The German painter Heinz Emil Salloch immigrated permanently to the U.S. in 1937. He had studied at the Muthesiushochschule in Kiel, was an ill-placed idealist in the Germany of those years and a young exponent of the expressionist realism school that was already prevalent in America as modernism. (See Georgia O’Keefe’s early work).
Salloch lived on the East Coast but began to visit the American South-west in the early fifties. On the East Coast all had been vast skies and attention to the intimate detail of shorelines. In New Mexico shadows came to matter as much as the light. Charcoal strokes became as powerful as they had been in the earlier German work, only now pastels were often done on black velvet paper. Salloch created a structure for his paintings that married the vast space of the southwest to the intimacy of life on the Pueblo reservations, and the small backwater villages around Santa Fe..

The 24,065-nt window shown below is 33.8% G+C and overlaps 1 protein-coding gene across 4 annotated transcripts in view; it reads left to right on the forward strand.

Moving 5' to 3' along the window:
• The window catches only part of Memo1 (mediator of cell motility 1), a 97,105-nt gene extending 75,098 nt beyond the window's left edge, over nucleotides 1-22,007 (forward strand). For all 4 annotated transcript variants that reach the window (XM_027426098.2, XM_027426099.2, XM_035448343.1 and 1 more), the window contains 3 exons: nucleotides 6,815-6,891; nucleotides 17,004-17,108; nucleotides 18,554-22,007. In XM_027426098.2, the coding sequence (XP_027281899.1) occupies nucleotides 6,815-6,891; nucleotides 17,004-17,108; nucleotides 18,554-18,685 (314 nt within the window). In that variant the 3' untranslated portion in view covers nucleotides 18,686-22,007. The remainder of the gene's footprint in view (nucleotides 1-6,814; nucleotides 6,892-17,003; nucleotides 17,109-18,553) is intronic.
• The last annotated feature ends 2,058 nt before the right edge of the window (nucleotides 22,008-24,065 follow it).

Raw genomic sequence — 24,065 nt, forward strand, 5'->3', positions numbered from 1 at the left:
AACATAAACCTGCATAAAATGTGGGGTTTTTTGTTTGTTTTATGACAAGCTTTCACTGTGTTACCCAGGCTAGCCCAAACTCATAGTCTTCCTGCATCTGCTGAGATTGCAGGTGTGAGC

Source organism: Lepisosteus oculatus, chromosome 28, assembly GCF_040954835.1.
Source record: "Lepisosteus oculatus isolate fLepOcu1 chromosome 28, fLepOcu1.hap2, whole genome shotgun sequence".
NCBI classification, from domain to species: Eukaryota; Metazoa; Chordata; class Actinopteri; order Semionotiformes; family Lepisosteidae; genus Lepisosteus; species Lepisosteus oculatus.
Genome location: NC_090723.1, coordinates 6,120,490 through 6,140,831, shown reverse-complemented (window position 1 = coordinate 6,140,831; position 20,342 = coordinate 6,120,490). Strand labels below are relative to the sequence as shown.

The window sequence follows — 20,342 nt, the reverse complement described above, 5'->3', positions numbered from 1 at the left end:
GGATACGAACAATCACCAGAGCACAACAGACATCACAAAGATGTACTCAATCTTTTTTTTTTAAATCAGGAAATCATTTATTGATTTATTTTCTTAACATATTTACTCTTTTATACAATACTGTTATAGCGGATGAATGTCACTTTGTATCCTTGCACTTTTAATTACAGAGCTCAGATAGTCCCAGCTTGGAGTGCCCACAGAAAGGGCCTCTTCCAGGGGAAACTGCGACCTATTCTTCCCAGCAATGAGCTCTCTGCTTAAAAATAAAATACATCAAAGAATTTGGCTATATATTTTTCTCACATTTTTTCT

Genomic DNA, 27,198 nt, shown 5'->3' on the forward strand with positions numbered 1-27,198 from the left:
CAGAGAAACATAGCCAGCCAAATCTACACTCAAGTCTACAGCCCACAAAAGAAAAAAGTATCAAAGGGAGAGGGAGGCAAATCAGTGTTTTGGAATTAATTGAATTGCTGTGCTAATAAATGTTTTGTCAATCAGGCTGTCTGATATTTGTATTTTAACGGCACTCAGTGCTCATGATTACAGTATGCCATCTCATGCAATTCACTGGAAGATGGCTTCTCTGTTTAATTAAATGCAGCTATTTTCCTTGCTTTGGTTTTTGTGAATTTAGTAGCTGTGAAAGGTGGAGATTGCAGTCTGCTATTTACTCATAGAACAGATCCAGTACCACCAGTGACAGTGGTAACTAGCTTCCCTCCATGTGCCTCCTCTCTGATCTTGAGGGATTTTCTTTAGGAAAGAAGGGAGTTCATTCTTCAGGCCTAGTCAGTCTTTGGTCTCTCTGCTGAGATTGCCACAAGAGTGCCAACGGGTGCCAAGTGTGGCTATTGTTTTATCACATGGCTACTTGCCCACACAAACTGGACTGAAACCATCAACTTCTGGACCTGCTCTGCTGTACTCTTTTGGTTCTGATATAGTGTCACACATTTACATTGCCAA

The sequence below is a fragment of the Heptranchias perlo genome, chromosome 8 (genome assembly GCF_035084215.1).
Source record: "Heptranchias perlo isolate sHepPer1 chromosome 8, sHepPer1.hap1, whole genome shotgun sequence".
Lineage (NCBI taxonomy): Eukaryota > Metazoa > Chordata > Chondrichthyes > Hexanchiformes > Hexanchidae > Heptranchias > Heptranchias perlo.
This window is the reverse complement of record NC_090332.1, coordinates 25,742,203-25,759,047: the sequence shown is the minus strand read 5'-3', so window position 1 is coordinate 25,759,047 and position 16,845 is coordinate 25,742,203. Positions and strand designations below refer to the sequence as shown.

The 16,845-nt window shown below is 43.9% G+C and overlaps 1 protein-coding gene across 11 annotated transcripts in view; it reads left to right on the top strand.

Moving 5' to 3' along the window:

Salloch died in 1985. He had a retrospective show at the Ost-Holstein musuem in Eutin, near Hamburg, Germany in 2006. The Berlin City Museum acquired two works on paper in 2007. Salloch's watercolors and pastels are now part of private collections in London, Paris, Berlin, New York, Houston and Seattle.